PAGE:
The sun is out and the wind blows cool across the tennis court. Onlookers watch through shaded trees and sports visors. Ace! Jimmy Le (12) spins his racquet and catches a flying tennis ball for his next serve, throwing a smirk back to his teammates on the side. Jimmy has been playing Franklin Tennis all throughout high school and is the varsity team captain for his second year.
Le first got into tennis freshman year. “I was really close to my Link [Crew] leader, and he played tennis,” says Le. “I was volunteering and he was like, ‘hey, you should try out for tennis’ and I was like ‘sure, but I don’t have a racquet.’” But Le did try out, and he did make the team. As a freshman he mostly played tennis for fun but was encouraged by his teammates and coaches to continue. Come junior year, he stepped up to become varsity team captain. Usually high school sports leave team captain for seniors, but the coach saw Le as a highly responsible athlete.
Through high school alone Le has had three different tennis coaches, but he continues to be a constant in the program and to his team. “Before I was team captain, the team had always been divided—there is a gap between JV and varsity—but we improved the relationship between these groups and basically the whole team,” says Le. Team chemistry is a very important part of athletics; if you aren’t getting along with your team or don’t even know them, how are you supposed to compete with them? “Honestly the biggest accomplishment was building a good team bond, that actually made us win more too. It doesn’t matter what position you play, or the ranking on the team, everyone’s together.”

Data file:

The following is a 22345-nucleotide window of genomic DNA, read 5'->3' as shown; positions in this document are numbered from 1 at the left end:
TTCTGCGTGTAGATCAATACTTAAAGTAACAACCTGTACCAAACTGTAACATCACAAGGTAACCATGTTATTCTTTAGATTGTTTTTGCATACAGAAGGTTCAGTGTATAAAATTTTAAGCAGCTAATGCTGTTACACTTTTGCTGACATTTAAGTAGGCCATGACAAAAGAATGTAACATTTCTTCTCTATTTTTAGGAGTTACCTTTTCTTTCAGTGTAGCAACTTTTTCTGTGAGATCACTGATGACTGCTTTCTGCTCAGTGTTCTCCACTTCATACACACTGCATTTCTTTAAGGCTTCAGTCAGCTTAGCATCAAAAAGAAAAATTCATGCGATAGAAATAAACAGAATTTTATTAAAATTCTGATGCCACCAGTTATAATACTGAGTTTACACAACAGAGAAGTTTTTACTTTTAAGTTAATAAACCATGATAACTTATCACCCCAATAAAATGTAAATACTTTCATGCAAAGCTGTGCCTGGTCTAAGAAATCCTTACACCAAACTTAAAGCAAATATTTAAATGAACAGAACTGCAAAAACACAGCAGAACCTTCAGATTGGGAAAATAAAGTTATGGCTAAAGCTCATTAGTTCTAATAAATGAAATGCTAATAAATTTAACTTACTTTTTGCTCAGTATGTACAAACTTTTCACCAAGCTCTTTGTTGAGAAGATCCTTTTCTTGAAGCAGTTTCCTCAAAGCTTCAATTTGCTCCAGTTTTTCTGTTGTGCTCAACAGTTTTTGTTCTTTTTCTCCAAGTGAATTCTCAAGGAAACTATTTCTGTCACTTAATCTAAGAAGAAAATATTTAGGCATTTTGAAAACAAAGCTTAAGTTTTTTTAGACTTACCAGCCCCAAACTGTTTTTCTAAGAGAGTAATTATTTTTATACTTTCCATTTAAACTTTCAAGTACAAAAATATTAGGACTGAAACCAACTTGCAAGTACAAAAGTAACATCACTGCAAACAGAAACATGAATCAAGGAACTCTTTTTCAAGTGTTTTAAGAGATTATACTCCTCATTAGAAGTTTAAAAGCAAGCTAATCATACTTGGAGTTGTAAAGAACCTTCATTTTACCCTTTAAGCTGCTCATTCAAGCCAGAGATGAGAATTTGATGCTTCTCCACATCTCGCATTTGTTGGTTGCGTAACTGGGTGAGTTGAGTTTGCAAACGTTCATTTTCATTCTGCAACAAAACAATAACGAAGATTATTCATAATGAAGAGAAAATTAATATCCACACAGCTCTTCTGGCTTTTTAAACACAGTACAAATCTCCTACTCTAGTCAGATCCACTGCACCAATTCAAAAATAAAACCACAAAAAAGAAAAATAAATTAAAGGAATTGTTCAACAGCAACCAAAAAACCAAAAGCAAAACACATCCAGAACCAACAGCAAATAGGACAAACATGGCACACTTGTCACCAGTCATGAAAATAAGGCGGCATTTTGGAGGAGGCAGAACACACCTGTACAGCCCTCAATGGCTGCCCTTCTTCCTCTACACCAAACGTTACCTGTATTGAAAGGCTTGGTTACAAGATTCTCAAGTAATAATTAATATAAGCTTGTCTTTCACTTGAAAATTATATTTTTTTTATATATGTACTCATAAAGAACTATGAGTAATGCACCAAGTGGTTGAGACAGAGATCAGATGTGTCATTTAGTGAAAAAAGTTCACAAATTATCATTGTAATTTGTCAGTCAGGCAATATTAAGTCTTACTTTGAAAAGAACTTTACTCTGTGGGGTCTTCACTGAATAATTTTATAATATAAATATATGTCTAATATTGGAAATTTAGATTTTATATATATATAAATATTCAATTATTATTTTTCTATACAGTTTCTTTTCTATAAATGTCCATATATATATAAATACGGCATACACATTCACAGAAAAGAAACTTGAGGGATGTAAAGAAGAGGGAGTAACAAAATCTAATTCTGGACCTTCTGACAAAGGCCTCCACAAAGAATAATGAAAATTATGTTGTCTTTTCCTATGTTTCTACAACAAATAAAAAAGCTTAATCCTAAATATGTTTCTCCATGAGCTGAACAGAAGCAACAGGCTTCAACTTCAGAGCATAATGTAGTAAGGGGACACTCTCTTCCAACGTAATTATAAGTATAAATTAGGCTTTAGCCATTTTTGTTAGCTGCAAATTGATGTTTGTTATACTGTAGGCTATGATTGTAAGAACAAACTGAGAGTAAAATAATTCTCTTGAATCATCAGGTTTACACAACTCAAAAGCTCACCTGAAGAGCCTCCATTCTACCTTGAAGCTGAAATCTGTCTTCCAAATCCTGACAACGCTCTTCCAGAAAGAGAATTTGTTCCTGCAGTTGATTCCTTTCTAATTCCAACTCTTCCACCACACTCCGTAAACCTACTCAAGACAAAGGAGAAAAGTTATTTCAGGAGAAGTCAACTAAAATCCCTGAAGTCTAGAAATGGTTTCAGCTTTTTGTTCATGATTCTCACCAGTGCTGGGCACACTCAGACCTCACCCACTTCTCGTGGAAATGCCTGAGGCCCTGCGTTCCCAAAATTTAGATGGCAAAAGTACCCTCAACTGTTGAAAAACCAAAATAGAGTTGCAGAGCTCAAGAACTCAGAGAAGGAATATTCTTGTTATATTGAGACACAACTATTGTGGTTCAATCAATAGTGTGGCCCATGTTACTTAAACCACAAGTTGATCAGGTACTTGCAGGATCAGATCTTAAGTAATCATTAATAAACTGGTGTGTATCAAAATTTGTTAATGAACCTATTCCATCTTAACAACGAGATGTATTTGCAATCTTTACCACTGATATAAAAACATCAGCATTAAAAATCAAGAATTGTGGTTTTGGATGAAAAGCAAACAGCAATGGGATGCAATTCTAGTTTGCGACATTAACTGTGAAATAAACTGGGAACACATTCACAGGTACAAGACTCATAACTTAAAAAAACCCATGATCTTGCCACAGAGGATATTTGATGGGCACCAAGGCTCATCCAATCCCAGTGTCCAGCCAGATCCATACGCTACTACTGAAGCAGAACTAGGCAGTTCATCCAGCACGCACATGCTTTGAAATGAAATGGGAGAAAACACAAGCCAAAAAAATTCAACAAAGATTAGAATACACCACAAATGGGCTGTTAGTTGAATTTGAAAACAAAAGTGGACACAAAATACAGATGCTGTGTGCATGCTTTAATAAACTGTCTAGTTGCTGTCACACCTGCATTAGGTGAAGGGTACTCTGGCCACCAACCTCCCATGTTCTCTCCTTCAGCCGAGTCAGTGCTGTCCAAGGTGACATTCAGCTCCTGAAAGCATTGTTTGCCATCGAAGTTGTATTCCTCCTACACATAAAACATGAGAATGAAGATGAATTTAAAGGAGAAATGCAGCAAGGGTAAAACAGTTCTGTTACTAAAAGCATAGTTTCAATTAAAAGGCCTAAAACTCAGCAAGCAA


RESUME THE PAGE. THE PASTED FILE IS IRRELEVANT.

“Tennis is something I never saw myself doing and was one of the things where I was just like, whatever I’m gonna try it out,” says Le. “That’s always been me. I played basketball and then stopped, and started breakdancing a lot.” Along with a couple of friends, he founded the Franklin Breakers, a group of breakdancers within the Franklin High School community who competed in talent shows and breakdance battles. Dance brought him to hip hop, which led him to rap and featuring on a hit track with some friends from Vietnam on SoundCloud. “Things shift with time management, so it’s more tennis now, but I’m still breakdancing, still battling,” Le explains.
After graduation, Le plans on attending the University of Texas in San Antonio where he will continue to play club tennis. Club tennis is a level with less responsibility than top division in the National Collegiate Athletic Association (NCAA), which will provide him with more time to explore his future studies. But it still brings the competitive atmosphere of intercollegiate tennis tournaments. “I’m gonna miss the Franklin team the most because it becomes real when it’s your last year and you’re a senior and you’re about to leave soon, you gotta leave a legacy behind,” says Le. “I’m gonna miss the team, but I’m so happy that I was able to be introduced to it at Franklin.”